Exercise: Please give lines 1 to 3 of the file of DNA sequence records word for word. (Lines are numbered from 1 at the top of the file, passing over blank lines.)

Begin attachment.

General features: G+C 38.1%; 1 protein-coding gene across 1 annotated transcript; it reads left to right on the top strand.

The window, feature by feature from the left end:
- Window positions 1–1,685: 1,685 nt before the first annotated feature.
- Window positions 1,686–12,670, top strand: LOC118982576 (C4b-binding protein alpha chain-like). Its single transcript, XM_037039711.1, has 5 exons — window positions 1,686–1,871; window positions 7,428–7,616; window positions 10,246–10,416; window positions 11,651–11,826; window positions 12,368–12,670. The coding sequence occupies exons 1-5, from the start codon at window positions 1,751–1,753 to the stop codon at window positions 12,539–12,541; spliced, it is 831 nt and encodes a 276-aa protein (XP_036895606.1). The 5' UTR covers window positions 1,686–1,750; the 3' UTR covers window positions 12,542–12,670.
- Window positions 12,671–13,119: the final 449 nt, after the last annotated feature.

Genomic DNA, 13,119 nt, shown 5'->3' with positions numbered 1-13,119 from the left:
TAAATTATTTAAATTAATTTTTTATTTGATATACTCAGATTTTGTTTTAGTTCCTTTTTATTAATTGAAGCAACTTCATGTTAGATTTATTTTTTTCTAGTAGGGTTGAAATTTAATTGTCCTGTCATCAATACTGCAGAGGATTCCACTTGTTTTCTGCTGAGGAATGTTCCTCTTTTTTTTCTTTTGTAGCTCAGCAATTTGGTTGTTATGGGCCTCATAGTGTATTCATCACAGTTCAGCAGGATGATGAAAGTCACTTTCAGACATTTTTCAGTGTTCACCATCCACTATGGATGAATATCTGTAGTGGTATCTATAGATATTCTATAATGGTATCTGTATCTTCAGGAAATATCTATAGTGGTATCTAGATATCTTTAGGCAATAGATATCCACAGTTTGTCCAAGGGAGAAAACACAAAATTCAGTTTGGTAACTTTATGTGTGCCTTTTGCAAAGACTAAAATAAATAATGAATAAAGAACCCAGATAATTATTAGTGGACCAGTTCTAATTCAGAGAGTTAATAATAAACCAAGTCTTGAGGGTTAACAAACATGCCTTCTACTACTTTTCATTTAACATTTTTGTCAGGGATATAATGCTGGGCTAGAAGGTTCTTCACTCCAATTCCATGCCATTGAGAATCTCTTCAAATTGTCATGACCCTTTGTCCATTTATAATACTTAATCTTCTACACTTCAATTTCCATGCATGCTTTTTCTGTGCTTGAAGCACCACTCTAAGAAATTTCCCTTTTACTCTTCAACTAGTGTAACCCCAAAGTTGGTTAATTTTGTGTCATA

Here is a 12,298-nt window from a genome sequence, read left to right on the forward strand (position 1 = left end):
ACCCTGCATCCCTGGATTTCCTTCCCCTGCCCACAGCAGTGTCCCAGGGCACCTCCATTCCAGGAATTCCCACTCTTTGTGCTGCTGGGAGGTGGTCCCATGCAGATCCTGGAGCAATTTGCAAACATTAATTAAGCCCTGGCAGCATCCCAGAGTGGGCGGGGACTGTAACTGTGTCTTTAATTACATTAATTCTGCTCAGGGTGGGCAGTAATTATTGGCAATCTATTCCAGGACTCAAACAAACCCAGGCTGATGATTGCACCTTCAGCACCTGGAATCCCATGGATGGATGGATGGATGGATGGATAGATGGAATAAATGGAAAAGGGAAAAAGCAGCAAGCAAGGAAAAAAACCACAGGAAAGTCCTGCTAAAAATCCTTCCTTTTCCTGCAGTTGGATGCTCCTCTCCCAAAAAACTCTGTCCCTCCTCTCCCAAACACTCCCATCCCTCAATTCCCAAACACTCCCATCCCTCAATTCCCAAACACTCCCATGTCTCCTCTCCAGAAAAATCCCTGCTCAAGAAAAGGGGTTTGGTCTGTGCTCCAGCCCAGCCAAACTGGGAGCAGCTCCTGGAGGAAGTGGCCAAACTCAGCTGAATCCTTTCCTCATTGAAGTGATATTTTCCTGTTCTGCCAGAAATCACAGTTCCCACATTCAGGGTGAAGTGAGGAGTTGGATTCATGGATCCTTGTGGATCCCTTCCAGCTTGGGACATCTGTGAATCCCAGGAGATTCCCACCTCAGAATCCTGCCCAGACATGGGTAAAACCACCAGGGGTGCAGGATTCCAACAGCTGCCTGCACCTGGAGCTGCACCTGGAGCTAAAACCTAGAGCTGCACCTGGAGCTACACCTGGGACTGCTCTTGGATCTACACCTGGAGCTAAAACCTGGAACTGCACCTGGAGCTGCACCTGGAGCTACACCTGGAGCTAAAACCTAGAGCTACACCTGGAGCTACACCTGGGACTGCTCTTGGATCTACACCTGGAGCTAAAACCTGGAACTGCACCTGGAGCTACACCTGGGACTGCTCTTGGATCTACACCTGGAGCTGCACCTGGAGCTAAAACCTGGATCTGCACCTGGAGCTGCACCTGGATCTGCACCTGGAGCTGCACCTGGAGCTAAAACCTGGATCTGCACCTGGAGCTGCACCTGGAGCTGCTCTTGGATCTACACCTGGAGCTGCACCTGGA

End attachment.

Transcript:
General features: G+C 38.1%; 1 protein-coding gene across 1 annotated transcript; it reads left to right on the top strand.

The window, feature by feature from the left end:
- Window positions 1–1,685: 1,685 nt before the first annotated feature.